Trash + Rain = Mosquitoes


by Douglas Hattendorf…….

I’m no biologist or expert (as one man told us at a mosquito meeting — we have no right to speak on such things if we aren’t a biologist or an expert.) However, sometimes it’s just a matter of common sense.

Our shorelines are loaded with plastic buckets, totes, bottles, cups, etc that hold water before they return to the ocean to cause further damage. So, what happens when those items are pushed to the high tide line and then it rains? Well, a good percentage of those containers will breed mosquitos. This is easily verifiable. Indeed, I recall when I was young, collecting horseshoe crabs, they (Mosquito Control) would be on the shores checking for exactly this.

Shores do become littered and many of those upturned containers will become breeding grounds for aedes aegypti as well as aedes albopictus (both carry zika and dengue). [These plastics are also destroying marine life so this needs to be addressed as a double wammy that’s participating in a health issue now for humans as well as ocean life.]

Elected officials need to help with this issue. It’s their duty. They cannot keep looking the other way.

We (at mamaOcean~) have cleaned over 7,000 lbs of mainly plastic this past 6 weeks and maybe 20,000 pounds total in almost 4 miles of shoreline since October.  It’s pretty clean (we shall see after the holiday weekend, (aarrrr)) We need to keep cleaning everywhere possible, again, its killing the ocean daily.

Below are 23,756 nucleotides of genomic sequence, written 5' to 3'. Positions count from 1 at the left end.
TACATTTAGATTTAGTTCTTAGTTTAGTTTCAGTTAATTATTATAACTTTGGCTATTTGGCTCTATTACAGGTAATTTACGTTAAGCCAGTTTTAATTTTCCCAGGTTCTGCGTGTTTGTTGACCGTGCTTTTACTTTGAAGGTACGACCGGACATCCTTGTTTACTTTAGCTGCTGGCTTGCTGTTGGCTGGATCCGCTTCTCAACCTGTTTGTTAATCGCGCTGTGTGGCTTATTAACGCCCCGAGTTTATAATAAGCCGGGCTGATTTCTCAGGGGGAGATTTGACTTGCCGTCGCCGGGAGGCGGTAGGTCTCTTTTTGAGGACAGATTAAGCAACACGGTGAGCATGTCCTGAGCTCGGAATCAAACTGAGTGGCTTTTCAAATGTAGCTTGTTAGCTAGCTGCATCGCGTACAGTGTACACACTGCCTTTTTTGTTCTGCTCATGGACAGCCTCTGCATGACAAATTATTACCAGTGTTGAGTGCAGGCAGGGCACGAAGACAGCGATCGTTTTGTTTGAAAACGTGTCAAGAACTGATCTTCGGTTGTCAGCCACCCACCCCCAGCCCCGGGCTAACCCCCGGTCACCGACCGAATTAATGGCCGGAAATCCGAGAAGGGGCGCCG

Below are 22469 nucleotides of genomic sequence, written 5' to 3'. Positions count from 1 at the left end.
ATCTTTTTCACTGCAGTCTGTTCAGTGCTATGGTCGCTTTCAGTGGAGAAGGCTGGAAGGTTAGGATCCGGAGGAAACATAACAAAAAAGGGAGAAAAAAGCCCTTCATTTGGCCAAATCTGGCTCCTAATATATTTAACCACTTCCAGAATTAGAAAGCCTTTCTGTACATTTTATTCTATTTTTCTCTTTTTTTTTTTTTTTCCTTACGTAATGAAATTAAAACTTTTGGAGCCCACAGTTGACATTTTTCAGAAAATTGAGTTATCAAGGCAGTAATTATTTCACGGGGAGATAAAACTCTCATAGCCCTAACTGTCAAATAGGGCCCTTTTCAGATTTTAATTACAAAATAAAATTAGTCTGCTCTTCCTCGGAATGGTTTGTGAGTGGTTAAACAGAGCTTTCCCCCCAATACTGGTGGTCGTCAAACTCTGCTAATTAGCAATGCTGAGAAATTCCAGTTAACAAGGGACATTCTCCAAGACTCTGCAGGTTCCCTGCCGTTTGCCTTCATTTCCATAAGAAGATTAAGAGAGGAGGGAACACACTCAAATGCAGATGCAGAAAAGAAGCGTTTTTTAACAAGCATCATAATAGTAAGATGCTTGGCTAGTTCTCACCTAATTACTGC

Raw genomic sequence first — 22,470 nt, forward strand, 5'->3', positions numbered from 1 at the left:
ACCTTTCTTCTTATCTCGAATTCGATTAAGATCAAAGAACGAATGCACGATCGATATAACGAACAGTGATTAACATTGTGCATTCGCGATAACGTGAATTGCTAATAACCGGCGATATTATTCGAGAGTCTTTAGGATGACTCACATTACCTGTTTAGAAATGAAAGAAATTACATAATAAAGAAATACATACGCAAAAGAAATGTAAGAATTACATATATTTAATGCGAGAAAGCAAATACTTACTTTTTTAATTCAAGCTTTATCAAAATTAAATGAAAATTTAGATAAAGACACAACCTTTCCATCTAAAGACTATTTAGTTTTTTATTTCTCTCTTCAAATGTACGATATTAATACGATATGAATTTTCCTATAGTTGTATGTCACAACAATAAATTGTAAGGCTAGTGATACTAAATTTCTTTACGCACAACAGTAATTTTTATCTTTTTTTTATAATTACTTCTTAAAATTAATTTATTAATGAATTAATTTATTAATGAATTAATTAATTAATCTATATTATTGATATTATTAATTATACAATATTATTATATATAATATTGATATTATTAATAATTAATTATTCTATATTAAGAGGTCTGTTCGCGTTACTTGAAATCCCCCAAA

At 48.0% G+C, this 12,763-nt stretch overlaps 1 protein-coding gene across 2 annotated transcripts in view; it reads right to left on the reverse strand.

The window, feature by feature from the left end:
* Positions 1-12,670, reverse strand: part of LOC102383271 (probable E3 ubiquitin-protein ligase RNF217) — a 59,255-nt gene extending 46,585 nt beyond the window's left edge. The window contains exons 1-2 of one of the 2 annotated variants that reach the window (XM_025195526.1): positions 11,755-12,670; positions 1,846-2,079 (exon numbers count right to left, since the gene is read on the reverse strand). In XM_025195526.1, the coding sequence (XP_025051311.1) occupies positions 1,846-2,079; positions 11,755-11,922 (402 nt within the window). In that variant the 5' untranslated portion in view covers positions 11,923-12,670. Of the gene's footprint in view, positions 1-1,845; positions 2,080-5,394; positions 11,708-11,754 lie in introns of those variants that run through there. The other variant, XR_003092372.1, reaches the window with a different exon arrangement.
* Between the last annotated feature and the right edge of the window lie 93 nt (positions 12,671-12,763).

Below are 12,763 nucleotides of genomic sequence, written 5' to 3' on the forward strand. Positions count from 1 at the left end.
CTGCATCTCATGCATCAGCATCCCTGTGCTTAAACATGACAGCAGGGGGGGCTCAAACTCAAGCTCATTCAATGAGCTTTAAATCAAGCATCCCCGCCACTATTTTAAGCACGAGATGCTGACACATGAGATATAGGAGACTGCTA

So in a county that brings in nearly $5,000,000,000.00 a year from tourism and fishing does it not make sense to not only clean what brings in the money but to also assist in anyway possible to keep mosquitos from becoming a serious health issue?

I have written to various officials to no avail. It’s easier to ignore, I guess. We (at mamaOcean~) are willing to clean as much as possible, but the County needs to assist. Officials are earning $10-15K a month and for what? Maybe we could spend 150k a year to have a crew keep our shorelines clean? Protect ourselves, our health? Protect the ocean, marine life? Protect the future?

Come! Please step up and assist.  Help your very own community, the one that pays you, the one you live in.


One thought on “Trash + Rain = Mosquitoes

  1. Trash along the shoreline and elsewhere in the Keys environment has been a severe problem forever – at least from 2000 when Maya Totman of Big Pine Key used to beg for volunteers to help her clean up beaches as she rehabilitated wildlife disabled by trash. So, effectively, nothing has changed. Locals are as responsible as visitors for the mess. I suggest a trash toll booth at the entrance to the Keys to collect money for cleaning up the mess as well as a trash fee on transportation tickets. Locals would pay through an assessment for trash cleanup in the property tax bill. People caught improperly discarding trash – including cigarette butts – would be fined with trash cleanup community service. If everyone got really serious about taking care of the problem, there might be a little less trash in the environment of the Keys and definitely fewer incidents of wildlife disabled.

Leave a Reply

This site uses Akismet to reduce spam. Learn how your comment data is processed.